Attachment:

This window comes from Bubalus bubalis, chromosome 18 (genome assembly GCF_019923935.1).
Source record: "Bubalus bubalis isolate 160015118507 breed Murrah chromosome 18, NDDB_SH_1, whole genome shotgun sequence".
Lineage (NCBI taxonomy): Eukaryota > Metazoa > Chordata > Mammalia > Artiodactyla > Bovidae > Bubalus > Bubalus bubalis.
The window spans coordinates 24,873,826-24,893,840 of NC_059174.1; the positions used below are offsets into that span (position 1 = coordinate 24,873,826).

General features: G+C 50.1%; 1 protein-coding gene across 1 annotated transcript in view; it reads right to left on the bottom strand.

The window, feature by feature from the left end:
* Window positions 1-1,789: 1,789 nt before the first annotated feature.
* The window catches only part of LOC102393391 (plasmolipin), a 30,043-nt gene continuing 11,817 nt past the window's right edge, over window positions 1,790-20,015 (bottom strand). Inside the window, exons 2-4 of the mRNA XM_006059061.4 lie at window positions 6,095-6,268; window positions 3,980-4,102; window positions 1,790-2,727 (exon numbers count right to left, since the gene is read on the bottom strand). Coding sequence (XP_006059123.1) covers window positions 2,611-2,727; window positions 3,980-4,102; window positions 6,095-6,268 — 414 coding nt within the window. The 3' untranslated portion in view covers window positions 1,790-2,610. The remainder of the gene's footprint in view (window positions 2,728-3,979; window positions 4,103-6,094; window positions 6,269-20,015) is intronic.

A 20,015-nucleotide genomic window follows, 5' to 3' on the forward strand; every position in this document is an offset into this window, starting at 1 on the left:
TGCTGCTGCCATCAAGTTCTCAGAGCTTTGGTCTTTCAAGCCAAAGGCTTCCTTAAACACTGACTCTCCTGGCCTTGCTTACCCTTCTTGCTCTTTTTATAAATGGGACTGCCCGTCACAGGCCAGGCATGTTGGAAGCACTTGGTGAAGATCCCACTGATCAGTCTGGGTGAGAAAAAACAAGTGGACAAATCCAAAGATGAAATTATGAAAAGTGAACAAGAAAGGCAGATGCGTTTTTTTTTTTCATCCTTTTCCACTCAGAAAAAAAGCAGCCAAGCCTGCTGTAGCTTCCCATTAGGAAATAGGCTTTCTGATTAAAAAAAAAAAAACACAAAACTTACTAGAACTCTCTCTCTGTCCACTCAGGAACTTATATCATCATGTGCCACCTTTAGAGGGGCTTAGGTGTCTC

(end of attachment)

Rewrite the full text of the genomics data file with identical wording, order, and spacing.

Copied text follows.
This window comes from Bubalus bubalis, chromosome 18 (genome assembly GCF_019923935.1).
Source record: "Bubalus bubalis isolate 160015118507 breed Murrah chromosome 18, NDDB_SH_1, whole genome shotgun sequence".
Lineage (NCBI taxonomy): Eukaryota > Metazoa > Chordata > Mammalia > Artiodactyla > Bovidae > Bubalus > Bubalus bubalis.
The window spans coordinates 24,873,826-24,893,840 of NC_059174.1; the positions used below are offsets into that span (position 1 = coordinate 24,873,826).

General features: G+C 50.1%; 1 protein-coding gene across 1 annotated transcript in view; it reads right to left on the bottom strand.

The window, feature by feature from the left end:
* Window positions 1-1,789: 1,789 nt before the first annotated feature.
* The window catches only part of LOC102393391 (plasmolipin), a 30,043-nt gene continuing 11,817 nt past the window's right edge, over window positions 1,790-20,015 (bottom strand). Inside the window, exons 2-4 of the mRNA XM_006059061.4 lie at window positions 6,095-6,268; window positions 3,980-4,102; window positions 1,790-2,727 (exon numbers count right to left, since the gene is read on the bottom strand). Coding sequence (XP_006059123.1) covers window positions 2,611-2,727; window positions 3,980-4,102; window positions 6,095-6,268 — 414 coding nt within the window. The 3' untranslated portion in view covers window positions 1,790-2,610. The remainder of the gene's footprint in view (window positions 2,728-3,979; window positions 4,103-6,094; window positions 6,269-20,015) is intronic.

A 20,015-nucleotide genomic window follows, 5' to 3' on the forward strand; every position in this document is an offset into this window, starting at 1 on the left:
TGCTGCTGCCATCAAGTTCTCAGAGCTTTGGTCTTTCAAGCCAAAGGCTTCCTTAAACACTGACTCTCCTGGCCTTGCTTACCCTTCTTGCTCTTTTTATAAATGGGACTGCCCGTCACAGGCCAGGCATGTTGGAAGCACTTGGTGAAGATCCCACTGATCAGTCTGGGTGAGAAAAAACAAGTGGACAAATCCAAAGATGAAATTATGAAAAGTGAACAAGAAAGGCAGATGCGTTTTTTTTTTTCATCCTTTTCCACTCAGAAAAAAAGCAGCCAAGCCTGCTGTAGCTTCCCATTAGGAAATAGGCTTTCTGATTAAAAAAAAAAAAACACAAAACTTACTAGAACTCTCTCTCTGTCCACTCAGGAACTTATATCATCATGTGCCACCTTTAGAGGGGCTTAGGTGTCTC